Expense management is key
Without question, the number one criterion for success in the industry is “expense management.” Year in and year out, consistently and virtually without exception, the high profit group of companies has lower total operating expenses as a percent of sales than other industry firms. This does not mean to imply that the high performers simply unilaterally cut expenses to be profitable (Obviously, such a short-term oriented strategy would do more harm than good over the long haul). Rather, the name of the game for the high performers is to find ways to be more effective and efficient, thus lowering costs.
Sales growth is important, but not the only game in town
While most of the time the high profit group of companies do in fact have higher sales growth than other industry firms, this certainly is not always the case. When companies do everything possible to grow the “top” line of their business (such as expanding infrastructure, hiring salespeople, stocking up on inventory, etc.), but ignore the “bottom line,” trouble lurks. In such cases, when a downturn occurs guess what hits the fan?
Personnel management is always a key component for success
For the typical PHCP and PVF wholesaler, payroll and fringe benefits cost well over 60% of gross margin. As a result, it makes sense that effectively managing personnel would be a critical component of high profitability. In fact, this has proven consistently true over the past thirty years, as the High Profit Group of companies almost always, have lower payroll costs (as a percent of sales and gross margin), coupled with higher sales and gross margin per employee.
Following the “basics” of Accounts Receivables management is always important
Interestingly, effective management of accounts receivable (as measured by the ratio “average collection period in days on receivables”) is not necessarily a success factor that differentiates the High Profit Group of companies from other industry firms. That is, in some years the High Profit Group has lower receivables days outstanding than other companies, while in other years the High Profit companies take somewhat longer to collect receivables. The reason for this seeming inconsistency is that the “basics” of good receivables management (such as: effectively screening new customers, measuring days outstanding and aging schedules, and following up aggressively when a customer falls behind on payments) are well-known and widely followed by most companies. It is only the really remiss companies that do not follow these basics and get into trouble, which hits especially hard during economic downturns.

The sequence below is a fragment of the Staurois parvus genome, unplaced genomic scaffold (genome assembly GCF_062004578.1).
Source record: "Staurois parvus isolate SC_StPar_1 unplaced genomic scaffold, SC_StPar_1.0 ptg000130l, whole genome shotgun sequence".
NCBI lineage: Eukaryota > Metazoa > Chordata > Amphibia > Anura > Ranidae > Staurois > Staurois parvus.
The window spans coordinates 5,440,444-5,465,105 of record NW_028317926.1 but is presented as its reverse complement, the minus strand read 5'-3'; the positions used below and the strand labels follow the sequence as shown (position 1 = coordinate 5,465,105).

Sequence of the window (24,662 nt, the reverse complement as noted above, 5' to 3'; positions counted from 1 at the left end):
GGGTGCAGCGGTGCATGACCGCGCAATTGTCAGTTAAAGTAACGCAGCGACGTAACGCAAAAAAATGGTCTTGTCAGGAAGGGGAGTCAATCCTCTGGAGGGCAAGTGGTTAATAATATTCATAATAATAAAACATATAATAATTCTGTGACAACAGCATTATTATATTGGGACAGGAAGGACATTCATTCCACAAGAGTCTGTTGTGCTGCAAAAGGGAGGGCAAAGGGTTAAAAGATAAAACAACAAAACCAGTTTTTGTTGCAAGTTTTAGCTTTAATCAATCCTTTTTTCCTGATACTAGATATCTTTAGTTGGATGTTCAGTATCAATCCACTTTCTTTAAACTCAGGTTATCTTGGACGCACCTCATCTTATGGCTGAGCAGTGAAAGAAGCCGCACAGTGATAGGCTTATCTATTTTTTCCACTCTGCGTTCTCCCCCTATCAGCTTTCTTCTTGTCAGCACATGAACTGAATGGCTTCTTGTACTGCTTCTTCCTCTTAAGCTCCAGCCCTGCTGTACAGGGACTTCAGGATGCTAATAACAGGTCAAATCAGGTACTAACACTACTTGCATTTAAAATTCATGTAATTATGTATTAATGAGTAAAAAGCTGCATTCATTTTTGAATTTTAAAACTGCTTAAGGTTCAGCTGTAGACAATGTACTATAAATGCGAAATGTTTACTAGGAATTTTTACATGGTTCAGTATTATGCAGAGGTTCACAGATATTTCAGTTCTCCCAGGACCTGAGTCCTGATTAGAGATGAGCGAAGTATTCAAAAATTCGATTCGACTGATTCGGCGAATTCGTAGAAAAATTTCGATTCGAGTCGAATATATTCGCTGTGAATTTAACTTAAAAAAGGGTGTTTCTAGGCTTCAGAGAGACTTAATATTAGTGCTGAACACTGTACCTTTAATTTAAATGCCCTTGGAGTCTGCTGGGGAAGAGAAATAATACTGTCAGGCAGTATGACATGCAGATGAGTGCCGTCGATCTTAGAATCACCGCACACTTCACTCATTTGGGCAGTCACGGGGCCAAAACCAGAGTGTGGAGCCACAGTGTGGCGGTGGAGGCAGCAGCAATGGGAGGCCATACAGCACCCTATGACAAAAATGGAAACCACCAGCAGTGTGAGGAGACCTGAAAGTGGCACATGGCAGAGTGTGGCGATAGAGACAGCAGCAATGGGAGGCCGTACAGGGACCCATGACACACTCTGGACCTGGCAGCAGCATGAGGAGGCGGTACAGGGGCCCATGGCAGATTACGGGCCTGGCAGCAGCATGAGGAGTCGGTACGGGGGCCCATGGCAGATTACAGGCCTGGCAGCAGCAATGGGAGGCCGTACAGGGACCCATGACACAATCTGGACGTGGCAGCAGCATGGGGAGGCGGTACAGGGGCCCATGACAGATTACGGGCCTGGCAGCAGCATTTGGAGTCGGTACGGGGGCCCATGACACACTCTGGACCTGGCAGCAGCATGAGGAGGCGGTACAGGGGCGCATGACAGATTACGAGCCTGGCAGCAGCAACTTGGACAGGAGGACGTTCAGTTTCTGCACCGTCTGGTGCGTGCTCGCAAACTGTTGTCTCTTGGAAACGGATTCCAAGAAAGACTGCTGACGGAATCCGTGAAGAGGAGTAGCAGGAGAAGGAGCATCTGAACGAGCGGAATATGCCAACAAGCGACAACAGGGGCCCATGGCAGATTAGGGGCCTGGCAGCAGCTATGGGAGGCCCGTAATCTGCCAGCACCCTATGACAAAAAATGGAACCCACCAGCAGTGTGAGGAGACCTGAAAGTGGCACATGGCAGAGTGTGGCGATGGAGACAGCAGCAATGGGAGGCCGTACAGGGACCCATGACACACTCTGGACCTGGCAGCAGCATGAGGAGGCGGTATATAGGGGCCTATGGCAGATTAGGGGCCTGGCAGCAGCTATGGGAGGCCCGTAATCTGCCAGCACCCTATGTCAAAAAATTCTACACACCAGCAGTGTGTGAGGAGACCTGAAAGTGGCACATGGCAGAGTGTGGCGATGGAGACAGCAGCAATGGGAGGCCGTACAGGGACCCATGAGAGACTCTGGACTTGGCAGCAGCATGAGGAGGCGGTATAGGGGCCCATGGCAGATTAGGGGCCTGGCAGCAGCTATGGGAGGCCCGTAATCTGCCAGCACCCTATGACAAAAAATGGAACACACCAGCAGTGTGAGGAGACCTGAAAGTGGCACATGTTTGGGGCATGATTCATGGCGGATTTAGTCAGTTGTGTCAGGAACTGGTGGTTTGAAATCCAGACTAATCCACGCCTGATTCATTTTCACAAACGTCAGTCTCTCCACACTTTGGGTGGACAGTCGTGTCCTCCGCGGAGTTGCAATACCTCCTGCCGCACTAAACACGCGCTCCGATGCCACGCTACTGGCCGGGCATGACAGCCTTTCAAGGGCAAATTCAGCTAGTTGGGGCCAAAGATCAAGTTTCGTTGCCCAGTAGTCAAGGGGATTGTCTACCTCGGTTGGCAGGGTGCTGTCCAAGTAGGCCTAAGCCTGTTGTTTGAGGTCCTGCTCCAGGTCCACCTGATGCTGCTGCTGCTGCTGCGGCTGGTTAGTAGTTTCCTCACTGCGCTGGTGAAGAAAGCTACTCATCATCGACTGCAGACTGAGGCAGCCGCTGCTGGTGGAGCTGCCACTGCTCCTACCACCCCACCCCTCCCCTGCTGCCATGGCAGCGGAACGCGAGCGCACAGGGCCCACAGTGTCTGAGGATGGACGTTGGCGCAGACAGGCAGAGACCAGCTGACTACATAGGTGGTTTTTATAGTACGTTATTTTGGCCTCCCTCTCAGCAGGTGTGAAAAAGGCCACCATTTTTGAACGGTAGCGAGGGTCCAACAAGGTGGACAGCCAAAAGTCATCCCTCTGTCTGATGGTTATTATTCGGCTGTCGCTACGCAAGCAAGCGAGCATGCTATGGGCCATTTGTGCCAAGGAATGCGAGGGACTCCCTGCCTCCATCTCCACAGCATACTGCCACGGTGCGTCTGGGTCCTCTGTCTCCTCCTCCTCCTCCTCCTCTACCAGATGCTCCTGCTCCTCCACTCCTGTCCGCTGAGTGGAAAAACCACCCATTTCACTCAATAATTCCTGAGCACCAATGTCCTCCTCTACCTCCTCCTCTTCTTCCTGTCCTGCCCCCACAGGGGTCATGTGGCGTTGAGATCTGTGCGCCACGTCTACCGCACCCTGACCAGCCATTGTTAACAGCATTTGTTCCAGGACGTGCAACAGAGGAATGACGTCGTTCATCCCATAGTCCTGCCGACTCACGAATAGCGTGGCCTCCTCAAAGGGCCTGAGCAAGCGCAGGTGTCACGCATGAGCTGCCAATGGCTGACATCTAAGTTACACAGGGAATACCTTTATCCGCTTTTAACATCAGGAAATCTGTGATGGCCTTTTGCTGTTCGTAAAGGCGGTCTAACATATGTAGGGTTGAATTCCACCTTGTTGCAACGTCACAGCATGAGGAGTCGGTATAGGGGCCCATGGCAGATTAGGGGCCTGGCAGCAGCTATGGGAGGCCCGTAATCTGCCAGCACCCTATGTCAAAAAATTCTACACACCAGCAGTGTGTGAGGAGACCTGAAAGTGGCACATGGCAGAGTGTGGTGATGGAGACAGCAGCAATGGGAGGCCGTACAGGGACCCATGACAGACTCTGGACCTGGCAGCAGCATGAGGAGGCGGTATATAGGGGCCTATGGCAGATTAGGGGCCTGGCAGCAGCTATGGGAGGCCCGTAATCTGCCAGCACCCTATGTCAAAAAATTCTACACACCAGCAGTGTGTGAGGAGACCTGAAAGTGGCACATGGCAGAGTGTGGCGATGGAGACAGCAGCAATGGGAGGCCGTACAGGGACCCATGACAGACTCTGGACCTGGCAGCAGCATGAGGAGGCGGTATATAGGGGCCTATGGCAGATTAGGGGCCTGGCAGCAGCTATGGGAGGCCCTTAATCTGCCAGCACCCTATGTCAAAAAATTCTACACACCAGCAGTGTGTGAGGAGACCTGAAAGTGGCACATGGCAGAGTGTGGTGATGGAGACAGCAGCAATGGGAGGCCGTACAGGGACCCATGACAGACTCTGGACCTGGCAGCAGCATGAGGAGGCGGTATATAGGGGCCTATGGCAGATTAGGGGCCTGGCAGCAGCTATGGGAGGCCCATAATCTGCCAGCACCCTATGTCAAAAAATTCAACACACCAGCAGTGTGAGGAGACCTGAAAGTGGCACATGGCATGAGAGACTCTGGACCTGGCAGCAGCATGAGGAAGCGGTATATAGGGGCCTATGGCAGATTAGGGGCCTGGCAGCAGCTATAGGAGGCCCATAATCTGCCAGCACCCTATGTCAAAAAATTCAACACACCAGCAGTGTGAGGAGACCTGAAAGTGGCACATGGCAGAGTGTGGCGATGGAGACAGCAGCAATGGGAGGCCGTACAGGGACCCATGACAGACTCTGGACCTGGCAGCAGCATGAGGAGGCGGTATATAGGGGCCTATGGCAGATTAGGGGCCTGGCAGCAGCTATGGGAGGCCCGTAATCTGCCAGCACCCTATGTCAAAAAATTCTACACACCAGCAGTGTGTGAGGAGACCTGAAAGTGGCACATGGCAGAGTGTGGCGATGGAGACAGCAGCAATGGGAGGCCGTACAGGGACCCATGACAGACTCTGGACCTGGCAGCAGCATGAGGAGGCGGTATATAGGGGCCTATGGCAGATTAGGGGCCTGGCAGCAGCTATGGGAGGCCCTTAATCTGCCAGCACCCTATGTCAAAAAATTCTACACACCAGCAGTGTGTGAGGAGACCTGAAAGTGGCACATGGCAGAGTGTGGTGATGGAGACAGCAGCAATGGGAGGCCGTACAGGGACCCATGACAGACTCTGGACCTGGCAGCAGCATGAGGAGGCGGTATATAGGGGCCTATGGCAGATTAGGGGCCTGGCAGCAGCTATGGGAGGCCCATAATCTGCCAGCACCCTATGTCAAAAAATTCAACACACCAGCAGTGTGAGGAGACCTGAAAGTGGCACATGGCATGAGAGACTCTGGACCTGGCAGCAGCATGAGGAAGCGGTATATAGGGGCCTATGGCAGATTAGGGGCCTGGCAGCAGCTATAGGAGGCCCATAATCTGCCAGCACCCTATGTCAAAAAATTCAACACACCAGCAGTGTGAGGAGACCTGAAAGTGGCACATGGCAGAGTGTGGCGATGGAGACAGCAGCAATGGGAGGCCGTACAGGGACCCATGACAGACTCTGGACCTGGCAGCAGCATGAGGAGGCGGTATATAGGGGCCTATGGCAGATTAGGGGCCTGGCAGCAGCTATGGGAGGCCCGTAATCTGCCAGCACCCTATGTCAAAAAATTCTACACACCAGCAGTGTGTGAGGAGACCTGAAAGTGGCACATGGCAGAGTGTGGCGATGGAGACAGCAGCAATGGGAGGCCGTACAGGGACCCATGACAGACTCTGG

Gross margins are not necessarily important, but the combination of gross margin, inventory Turnover, and the Resulting GMROI is Key
While, over the past 30 years, the high profit group of companies usually have somewhat “lower” gross margins as a percent of sales than other industry firms, this is usually offset by somewhat higher inventory turns and a somewhat higher GMROI (i.e., Gross Margin Return on Inventory). Summary and Conclusions In summary, while there have been dramatic changes in the industry, the bottom line is that success typically comes from following the basics of business and focusing on the four or five areas of the business identified above that result in the most significant profitability impact. Moreover, high profitability does not necessarily mean being significantly superior in all of these areas. Rather, the cumulative impact of being even somewhat better in most or all of these areas results in substantially higher profitability.
As we look to the next 30 years, remember those who do not learn from history are condemned to repeat it. Fortunately, we have a 30-year history of the OPR to learn what leads to success in the industry.